And retail logistic operations in the digital age, he noted, have gotten more specialized so that a entirely separate center runs forward logistics from the one that manages returns.
“And everything that comes in from the consumer has to be looked at and evaluated for consideration to make sure coffee hasn’t been spilled on it or the remote control hasn’t been lost,” he said. “Retailers don’t want to sell something that is not in pristine condition — and it is very individual from one retailer to the other on how these operations are configured.”
And once those items are properly sorted, in this new world of complex and prolific returns the next decision the retailer faces is what to do with all of this inventory.
A popular strategy, and one with many faces and names, is the extreme-discounting method in which “unwanted products keep getting red lines through their prices until someone buys it,” he said. These are the outlet stores, the online off-price portals, the flash sales and the clearance tabs on websites. “These have all be around for a while — and they are becoming very prevalent today.”
This allows brands to move their inventory, he said, with the downside of forcing them to train their consumers to wait for a sale, comfortable in the knowledge that the 50 percent to 70 percent discounted iteration of the products will be appearing somewhere in the future.
It’s a method, he noted, but not one that B-Stock specializes in, as these are all ways to sell to a consumers, and B-Stock’s business in liquidation.
“Liquidation is getting rid of stuff that you could not sell to a customer,” Rosenberg told Webster.
And though it has been unpopular in the past, liquidation is starting to present itself as a better option for brands hoping to recoup some losses on returns without resorting to extremely deep discounts.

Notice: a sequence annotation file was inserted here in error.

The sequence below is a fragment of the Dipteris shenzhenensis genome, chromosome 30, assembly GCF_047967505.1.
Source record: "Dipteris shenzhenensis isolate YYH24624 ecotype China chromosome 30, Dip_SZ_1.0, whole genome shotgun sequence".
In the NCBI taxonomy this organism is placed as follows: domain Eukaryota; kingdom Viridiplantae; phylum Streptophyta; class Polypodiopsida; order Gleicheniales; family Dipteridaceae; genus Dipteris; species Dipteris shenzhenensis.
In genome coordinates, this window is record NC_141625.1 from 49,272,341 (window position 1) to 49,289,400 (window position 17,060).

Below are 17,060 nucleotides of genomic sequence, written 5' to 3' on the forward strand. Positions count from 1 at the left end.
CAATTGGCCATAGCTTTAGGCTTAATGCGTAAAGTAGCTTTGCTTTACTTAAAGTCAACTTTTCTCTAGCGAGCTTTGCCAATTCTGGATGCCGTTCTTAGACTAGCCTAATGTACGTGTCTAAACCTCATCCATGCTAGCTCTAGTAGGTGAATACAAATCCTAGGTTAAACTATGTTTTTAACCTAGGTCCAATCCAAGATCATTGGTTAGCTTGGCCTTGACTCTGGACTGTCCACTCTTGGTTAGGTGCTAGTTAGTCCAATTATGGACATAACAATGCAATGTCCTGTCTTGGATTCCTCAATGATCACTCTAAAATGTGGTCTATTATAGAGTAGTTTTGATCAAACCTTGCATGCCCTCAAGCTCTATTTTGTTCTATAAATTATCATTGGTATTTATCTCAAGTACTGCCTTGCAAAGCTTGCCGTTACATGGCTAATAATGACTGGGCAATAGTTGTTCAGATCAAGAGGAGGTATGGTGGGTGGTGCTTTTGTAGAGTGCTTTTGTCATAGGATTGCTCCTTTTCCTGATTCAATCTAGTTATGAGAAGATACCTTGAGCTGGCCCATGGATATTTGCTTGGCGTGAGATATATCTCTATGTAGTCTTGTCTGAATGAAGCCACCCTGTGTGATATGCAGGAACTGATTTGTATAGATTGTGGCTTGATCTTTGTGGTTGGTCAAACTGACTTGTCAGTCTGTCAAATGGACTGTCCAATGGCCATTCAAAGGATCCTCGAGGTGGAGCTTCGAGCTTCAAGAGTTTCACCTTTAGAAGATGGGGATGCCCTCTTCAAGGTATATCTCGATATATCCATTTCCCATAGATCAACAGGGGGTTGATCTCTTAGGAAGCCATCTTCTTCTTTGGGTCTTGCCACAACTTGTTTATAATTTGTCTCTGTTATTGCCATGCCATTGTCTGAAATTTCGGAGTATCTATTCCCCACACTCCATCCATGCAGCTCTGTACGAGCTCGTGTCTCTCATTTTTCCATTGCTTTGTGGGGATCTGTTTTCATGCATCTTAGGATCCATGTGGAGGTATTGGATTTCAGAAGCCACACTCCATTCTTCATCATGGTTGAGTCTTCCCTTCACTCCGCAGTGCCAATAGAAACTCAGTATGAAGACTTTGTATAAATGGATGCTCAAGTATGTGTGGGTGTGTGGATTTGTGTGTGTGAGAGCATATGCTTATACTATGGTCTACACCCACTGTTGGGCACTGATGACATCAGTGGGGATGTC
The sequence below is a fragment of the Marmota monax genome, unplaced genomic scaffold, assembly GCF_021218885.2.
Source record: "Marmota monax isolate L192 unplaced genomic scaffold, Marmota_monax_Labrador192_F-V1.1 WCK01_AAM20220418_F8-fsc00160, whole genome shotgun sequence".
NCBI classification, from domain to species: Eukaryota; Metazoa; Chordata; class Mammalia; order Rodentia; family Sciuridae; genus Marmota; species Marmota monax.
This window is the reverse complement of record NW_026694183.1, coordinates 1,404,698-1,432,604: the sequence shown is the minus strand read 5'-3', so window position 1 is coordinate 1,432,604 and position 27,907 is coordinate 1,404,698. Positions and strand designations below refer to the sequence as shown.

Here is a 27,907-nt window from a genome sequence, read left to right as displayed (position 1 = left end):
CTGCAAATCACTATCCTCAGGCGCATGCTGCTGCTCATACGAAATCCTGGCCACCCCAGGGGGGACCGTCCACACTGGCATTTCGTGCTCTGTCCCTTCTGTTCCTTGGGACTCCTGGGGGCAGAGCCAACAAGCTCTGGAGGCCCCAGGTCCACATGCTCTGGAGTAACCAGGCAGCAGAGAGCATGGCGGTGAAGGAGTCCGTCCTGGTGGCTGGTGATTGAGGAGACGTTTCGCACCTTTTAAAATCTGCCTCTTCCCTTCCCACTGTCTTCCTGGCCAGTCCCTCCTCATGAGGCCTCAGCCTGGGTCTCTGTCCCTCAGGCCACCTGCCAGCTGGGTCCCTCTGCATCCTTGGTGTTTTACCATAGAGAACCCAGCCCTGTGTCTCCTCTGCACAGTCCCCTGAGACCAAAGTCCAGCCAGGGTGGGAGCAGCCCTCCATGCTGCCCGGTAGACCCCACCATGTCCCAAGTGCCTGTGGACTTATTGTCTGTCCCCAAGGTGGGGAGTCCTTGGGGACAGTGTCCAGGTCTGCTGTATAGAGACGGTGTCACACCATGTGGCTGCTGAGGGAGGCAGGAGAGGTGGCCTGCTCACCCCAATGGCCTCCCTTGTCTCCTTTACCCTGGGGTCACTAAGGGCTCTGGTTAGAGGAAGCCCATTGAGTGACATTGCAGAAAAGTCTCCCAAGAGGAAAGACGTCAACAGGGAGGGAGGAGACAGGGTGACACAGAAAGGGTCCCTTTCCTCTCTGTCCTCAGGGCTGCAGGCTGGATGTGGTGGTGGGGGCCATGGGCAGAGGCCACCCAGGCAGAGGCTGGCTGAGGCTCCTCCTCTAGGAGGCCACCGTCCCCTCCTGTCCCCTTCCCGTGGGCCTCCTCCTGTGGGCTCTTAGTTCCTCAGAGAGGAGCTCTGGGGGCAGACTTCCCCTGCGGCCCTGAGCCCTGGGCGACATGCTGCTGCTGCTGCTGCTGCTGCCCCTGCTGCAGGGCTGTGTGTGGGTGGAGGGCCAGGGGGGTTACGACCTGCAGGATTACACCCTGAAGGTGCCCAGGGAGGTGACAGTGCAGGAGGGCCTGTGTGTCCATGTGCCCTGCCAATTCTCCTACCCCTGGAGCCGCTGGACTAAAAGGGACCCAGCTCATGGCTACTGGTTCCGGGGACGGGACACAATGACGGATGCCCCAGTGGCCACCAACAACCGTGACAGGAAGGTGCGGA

Liquidation’s New Groove
Historically, said Rosenberg, retailer’s didn’t much like considering liquidation as an option, because it was not financially rewarding — recouping about 15 percent was average. In that environment, he noted, marking items down by 70 percent was still overall a better value just because liquidation was so close to giving the product away.
“When I started this business 10 years ago this was an area that firms had not paid a whole lot of attention to. It was mostly a necessary evil backroom happening because no one wanted to know anything about it.”
But that isn’t the case anymore — there are some product categories where B-Stock will be able to recoup 85 percent of retail. That, he noted, isn’t the norm, but the reality is there is so much competition in some categories that retailers are almost certainly better off selling to B-Stock by the pallet than taking off 70 percent and trying to sell it to a customer.
“And as a retailer, you would rather have your buyers think 50 percent off is as good as they are going to get, instead of giving them a reason to wait around to try to catch 70 percent off; you don’t want to train them to that. That can’t be the best outcome.”
Retailers can always try to limit returns, he said, but that doesn’t have a historically strong track record at doing much other than angering consumers. Efficiency, he said, will be the solution to handling returns going forward, but trying to take it out on the consumer side isn’t realistic when free returns are table stakes in eCommerce in 2018.
But there are efficiencies in places like returns — and in under-considered parts of the supply chain like liquidation. And those efficiencies, he said, can turn up savings that are more than strategic, but actually really significant to the bottom line
“The average retailers does about 1 percent or 2 percent of their revenue from liquidation sales. If you are a $50 billion retailer, that is $500 million. If we can improve that recovery rate by 20 percent — that’s $100 million to your bottom line.”